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Itiviti’s Blueprint for Success—Investing in People and Products

Itiviti’s Blueprint for Success—Investing in People and Products

Itiviti won the best low-latency trading network category in last year’s Buy-Side Technology Awards. On the back of that success, Victor Anderson speaks to Linda Middleditch, head of product strategy and engineering at Itiviti, about how the firm differentiates itself in a crowded market, the premium it places on investing in its products and people, and its partnership program, allowing it to broaden its range of services to the market

Itiviti won the best low-latency trading network category in last year’s Buy-Side Technology Awards. On the back of that success, Victor Anderson speaks to Linda Middleditch, head of product strategy and engineering at Itiviti, about how the firm differentiates itself in a crowded market, the premium it places on investing in its products and people, and its partnership program, allowing it to broaden its range of services to the market.

How does Itiviti differentiate itself from other technology vendors in a highly competitive marketplace—and how is it leading the way in shaping the future of trading technology?

Linda Middleditch, Itiviti: One of the things we do differently is the make-up of the people we hire. We have a lot of expertise—far greater, we believe, than other

Linda Middleditch, Itiviti
Linda Middleditch, Itiviti

vendors. For example, we use a benchmark of a decade working at a tier one bank for hires into my team. Often, people who have built technology or have been instrumental in developing it at our client sites know it intimately and how it fits together, but also crucially how it connects into clients’ systems. That last point is not often understood or covered.     

 

Does interoperability—especially with proprietary or legacy technologies—remain a challenge for large numbers of capital markets firms?

Linda Middleditch: Yes, and we understand that there are invariably spreadsheets and manual workflows sitting to the side of legacy systems. That allows us to be more creative and innovative in the solutions we provide. Don’t get me wrong, many other technology vendors have excellent people, but they are more dependent on their clients for their information, whereas we look to develop true partnerships. That, combined with our technology, which was built as cross-asset from inception, puts us in a really strong position. I won’t go into new markets or new areas without the required knowledge and expertise on my side of the fence. 

 

Itiviti invests heavily in its people as well as its products. But what does that mean in practical terms?

Linda Middleditch: If you look at the composition and structure of many firms—particularly larger ones—you see they do not invest in their product and engineering teams [to the extent that we do]. There’s a fundamental problem with that because, if a client chooses to outsource its technology, it doesn’t want to outsource it to a firm that is stagnating. We’ll be adding another 140 resources [people] to my teams over the next three years—that’s a really important part of our model.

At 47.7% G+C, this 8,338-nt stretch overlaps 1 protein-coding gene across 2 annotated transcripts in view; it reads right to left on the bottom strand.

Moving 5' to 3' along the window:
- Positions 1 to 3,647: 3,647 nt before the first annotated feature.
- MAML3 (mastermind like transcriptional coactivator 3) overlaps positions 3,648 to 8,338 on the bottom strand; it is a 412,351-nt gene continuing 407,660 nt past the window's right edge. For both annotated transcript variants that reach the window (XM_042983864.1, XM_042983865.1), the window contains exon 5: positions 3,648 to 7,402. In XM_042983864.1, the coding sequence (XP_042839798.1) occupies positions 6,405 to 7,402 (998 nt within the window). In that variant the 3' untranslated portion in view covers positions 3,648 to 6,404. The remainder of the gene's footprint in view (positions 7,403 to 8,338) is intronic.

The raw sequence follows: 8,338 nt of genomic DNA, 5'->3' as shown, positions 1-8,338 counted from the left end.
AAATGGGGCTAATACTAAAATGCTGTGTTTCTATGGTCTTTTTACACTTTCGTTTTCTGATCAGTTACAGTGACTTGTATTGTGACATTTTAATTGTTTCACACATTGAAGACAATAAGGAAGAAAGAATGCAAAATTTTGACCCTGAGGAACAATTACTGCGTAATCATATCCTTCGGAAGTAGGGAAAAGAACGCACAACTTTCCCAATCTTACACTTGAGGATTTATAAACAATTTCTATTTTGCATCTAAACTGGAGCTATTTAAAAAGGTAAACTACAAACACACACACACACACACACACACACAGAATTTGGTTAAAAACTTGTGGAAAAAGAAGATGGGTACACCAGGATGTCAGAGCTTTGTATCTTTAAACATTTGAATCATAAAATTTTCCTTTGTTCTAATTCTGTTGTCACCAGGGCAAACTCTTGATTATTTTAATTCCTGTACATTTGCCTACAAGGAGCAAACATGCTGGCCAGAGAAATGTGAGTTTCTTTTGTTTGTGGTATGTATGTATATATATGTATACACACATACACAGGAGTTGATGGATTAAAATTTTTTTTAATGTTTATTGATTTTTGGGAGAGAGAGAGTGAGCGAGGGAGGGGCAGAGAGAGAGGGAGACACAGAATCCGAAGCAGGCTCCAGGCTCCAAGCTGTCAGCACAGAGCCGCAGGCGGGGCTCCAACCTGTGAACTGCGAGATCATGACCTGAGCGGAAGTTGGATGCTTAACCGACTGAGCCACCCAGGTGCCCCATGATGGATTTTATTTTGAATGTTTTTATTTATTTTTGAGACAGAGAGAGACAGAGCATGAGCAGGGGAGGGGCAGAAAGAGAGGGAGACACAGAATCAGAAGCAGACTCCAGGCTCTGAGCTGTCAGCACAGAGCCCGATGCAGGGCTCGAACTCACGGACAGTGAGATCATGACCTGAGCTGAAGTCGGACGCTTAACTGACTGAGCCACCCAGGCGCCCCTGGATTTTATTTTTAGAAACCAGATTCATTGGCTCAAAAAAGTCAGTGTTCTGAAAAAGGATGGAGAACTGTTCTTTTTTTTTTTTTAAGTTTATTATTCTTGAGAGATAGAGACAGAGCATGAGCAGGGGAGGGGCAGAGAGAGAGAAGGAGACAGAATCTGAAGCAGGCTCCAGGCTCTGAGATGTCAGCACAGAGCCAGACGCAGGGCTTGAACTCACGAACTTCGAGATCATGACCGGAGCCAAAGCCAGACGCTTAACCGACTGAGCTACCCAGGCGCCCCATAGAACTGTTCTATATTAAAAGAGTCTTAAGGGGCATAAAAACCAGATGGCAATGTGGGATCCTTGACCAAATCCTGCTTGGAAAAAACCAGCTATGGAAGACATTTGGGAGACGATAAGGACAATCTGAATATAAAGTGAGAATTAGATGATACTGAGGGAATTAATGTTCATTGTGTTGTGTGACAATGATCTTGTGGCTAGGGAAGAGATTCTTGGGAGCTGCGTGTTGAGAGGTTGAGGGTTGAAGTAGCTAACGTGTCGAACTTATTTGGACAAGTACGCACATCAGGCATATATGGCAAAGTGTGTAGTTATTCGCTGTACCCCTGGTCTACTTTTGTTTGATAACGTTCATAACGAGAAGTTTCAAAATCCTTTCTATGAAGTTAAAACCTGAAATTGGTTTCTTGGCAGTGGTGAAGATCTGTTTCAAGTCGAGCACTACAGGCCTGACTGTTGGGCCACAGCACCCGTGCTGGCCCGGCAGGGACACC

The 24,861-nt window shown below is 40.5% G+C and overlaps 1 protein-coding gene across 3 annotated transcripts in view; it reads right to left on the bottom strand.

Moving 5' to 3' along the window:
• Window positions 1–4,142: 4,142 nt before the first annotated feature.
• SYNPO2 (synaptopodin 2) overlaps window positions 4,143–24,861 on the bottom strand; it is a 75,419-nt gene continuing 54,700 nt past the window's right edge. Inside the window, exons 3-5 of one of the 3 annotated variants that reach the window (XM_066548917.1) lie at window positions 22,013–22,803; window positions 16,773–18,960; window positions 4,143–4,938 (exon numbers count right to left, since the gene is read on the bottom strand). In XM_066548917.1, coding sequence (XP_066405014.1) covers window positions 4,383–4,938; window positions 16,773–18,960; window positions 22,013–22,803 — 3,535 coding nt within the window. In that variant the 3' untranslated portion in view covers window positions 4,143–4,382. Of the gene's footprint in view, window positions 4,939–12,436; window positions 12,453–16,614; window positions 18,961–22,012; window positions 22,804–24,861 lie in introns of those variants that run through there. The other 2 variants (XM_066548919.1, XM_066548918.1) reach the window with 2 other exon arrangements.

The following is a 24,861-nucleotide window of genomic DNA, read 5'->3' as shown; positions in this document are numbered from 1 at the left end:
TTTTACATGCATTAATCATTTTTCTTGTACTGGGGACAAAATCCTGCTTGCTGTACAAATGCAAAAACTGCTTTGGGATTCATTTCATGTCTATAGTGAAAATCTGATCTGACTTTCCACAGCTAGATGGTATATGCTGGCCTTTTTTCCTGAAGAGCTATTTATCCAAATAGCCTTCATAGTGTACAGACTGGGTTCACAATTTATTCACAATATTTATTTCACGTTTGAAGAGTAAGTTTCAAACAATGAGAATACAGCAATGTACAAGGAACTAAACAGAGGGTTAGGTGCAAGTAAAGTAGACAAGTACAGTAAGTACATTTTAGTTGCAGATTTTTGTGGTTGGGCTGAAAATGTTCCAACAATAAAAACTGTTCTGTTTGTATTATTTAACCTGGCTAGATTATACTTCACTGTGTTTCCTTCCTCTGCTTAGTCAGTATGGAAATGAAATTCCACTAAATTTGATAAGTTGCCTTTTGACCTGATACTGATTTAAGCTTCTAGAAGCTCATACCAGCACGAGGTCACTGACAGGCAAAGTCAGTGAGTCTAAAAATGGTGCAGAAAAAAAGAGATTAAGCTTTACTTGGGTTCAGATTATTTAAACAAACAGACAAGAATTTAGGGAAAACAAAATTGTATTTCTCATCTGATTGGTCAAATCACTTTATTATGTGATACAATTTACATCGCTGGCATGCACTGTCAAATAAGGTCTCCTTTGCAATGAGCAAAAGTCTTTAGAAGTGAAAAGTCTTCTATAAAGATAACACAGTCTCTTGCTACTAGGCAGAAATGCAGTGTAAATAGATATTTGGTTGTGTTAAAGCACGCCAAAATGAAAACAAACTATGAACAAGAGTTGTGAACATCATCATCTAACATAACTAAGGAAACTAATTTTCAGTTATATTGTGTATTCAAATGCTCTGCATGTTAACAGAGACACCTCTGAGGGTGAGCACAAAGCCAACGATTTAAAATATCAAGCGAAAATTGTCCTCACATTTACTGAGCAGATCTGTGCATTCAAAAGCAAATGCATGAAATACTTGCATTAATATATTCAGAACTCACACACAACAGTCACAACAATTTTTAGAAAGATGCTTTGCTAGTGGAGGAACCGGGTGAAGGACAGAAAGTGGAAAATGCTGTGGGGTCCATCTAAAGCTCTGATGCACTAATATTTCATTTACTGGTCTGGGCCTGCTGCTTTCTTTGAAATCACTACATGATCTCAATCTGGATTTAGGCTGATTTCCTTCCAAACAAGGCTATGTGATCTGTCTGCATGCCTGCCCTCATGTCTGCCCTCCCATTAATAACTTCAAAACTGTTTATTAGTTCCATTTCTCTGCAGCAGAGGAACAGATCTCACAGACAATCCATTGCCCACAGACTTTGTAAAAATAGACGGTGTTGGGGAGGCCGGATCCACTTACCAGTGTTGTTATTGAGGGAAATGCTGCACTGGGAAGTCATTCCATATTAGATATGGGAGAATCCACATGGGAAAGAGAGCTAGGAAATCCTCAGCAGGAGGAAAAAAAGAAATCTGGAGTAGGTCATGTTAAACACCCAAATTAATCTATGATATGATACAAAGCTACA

What is the thinking behind Itiviti’s component-based strategy, specifically the benefits of offering componentized services and products as opposed to large, monolithic platforms?

Linda Middleditch: You can look across the stacks, front to back, and see these monolithic systems, and the projects to upgrade or remove them are huge on the client side. Modularity is what clients are looking for. We cover full front- and middle-office workflows across most of the asset classes, but we have to be competitive in each of those modules. They do interoperate—we have examples of our client connectivity layer being used with other platforms. I think interoperability is a really exciting area for our industry right now and it is only going to get easier. The days of large, monolithic systems are gone.    

 

How is Itiviti looking to reinforce its existing product lines and expand into new business areas?

Linda Middleditch: Last year we launched the Itiviti Platform, which pulls together all our components so we can now flexibly create solutions using all our products. They’re all cross-asset by nature: we have an excellent client connectivity layer; we have a high-touch, low-touch agency trading platform; we have certification and testing tools; and we have an automation platform, Tbricks. That allows us to be really creative in solving particular problems for our clients, much in the same way that you would use Lego bricks to build something. 

 

Itiviti has a number of alliance partners that it relies on in areas outside its core competency. How do those partnerships work?

Linda Middleditch: One of our principles is that we don’t believe we have to do everything ourselves—if it’s not our core competency, I would rather partner with another firm that lives, sleeps and breathes that area. So we’ve introduced a number of key partnerships—something we’re likely to do more of. Diginex is our cryptocurrency partner, Imandra is our artificial intelligence/machine learning partner, and Capital Market Solutions is our reg reporting partner. These partnerships allow us to put together best-in-class workflows where we’re not necessarily providing all the pieces of that flow ourselves.

 

What can customers expect from Itiviti for 2021?

Linda Middleditch: We’ll continue building out the Itiviti Platform, and part of that will be producing shared services—some of which will be products in their own right. We already have foreign exchange execution capability, and we’ll be expanding that, as well as fixed income. We also really believe that there’s a space for the cross-asset trading platform of tomorrow, and that’s what we’re dedicated to building.

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